New orders drag down Australian manufacturing PMI in September, says Judo Bank

Image credit: Photocreo Bednarek/

Australia’s manufacturing industry continued to see deteriorating conditions in September amid a sharper decline in new orders, including from abroad. 

The Judo Bank Australia Manufacturing Purchasing Manager’s Index (PMI) posted 48.7 in September, down from August’s 49.6. This marks the seventh monthly decline in manufacturing operating conditions. 

Warren Hogan, chief economic advisor at Judo Bank, said the underlying trend is consistent with a gradual slowdown in activity across the manufacturing sector. 

“The slowdown in manufacturing sector activity in Australia is consistent with a cyclical slowdown in global manufacturing activity, as well as weaker demand for consumer goods in the domestic market and challenging conditions in the construction sector,” Hogan said. 

Incoming new orders within the manufacturing sector shrank for the 10th consecutive month in September amid softer market conditions and high interest rates. Foreign demand also declined as key export markets see economic conditions. 

“New orders were weak in September, down 1.9 points to the equally lowest reading since the initial pandemic lockdowns of 2020,” Hogan said. 

However, Judo Bank’s chief economic advisor noted that the Australian manufacturing sector is experiencing an average cyclical decline “with few signs of a more severe downturn typical of a recession in the broader economy.” 

Production levels saw rapid declines in September as manufacturers cleared their backlogs at a faster pace. Purchasing activity was also in contraction amid lower new business and production, which led to reduced pre-production inventory holdings in September.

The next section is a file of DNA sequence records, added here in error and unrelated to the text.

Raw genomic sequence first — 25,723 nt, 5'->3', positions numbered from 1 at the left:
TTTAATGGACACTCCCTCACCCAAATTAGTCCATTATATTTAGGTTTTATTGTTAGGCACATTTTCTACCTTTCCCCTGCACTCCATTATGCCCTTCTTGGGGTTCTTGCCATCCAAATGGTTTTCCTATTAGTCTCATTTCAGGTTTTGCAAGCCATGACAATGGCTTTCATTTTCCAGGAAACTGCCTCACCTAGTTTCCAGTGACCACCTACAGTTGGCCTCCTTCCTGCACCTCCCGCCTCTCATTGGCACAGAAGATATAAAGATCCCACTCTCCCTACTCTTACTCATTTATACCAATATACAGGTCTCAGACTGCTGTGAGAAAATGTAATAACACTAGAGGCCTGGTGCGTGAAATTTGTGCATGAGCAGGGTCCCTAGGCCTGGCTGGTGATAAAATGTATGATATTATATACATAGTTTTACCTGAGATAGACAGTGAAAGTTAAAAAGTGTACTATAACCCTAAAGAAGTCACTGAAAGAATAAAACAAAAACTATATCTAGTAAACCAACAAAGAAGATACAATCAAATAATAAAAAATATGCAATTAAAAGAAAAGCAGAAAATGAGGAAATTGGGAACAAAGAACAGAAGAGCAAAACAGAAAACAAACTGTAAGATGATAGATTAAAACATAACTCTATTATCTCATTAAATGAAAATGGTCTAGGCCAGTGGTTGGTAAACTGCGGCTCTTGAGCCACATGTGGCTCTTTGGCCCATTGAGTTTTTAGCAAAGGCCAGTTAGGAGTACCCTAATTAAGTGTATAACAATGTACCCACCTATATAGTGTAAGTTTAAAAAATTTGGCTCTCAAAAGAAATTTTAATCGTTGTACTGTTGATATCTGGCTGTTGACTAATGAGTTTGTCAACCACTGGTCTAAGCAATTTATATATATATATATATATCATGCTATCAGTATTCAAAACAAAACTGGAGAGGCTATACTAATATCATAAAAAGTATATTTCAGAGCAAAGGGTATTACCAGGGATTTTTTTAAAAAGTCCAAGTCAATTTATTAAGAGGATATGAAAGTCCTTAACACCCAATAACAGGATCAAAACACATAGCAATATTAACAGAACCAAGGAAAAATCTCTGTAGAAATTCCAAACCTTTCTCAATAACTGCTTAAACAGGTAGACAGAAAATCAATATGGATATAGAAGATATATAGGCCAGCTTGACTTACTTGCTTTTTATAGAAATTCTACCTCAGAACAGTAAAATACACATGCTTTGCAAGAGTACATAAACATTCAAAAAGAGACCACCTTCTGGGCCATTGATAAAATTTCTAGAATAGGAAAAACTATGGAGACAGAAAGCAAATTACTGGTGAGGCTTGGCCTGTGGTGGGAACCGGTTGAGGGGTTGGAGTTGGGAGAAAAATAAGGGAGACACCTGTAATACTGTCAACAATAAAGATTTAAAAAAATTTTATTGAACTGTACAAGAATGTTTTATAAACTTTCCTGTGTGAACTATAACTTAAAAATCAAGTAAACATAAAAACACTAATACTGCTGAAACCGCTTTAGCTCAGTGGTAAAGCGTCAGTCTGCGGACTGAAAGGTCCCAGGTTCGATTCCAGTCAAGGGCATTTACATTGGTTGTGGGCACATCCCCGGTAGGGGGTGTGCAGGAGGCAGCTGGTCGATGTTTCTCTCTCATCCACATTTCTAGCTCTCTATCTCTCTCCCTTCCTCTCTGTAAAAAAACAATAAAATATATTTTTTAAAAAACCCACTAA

“Supply chains have normalised in 2023 and continue to be operating in an orderly fashion, in sharp contrast to what we saw in the pandemic years. If anything, the slowdown in manufacturing activity over the past year has seen capacity restored. Suppliers’ delivery times are at what should be considered a normal level while the backlog of work is near the long-run average, in contrast to the massive build-up through the pandemic years,” Hogan said. 

Meanwhile, employment levels rose again within the Australian manufacturing sector amid efforts to alleviate labour shortages in the industry, according to panellists. 

“The employment index remains in expansionary territory and has shown signs of improvement over the past three months. While activity in the Australian manufacturing sector is undergoing a cyclical downturn, businesses do not appear to be prepared to shelve hiring plans just yet,” Hogan said. 

The level of business confidence was slightly lower compared to August and below the long-run average, with concerns revolving around softer demand conditions and increased competition. 

However, overall sentiment in the manufacturing industry remained positive as the sector entered the year’s final quarter.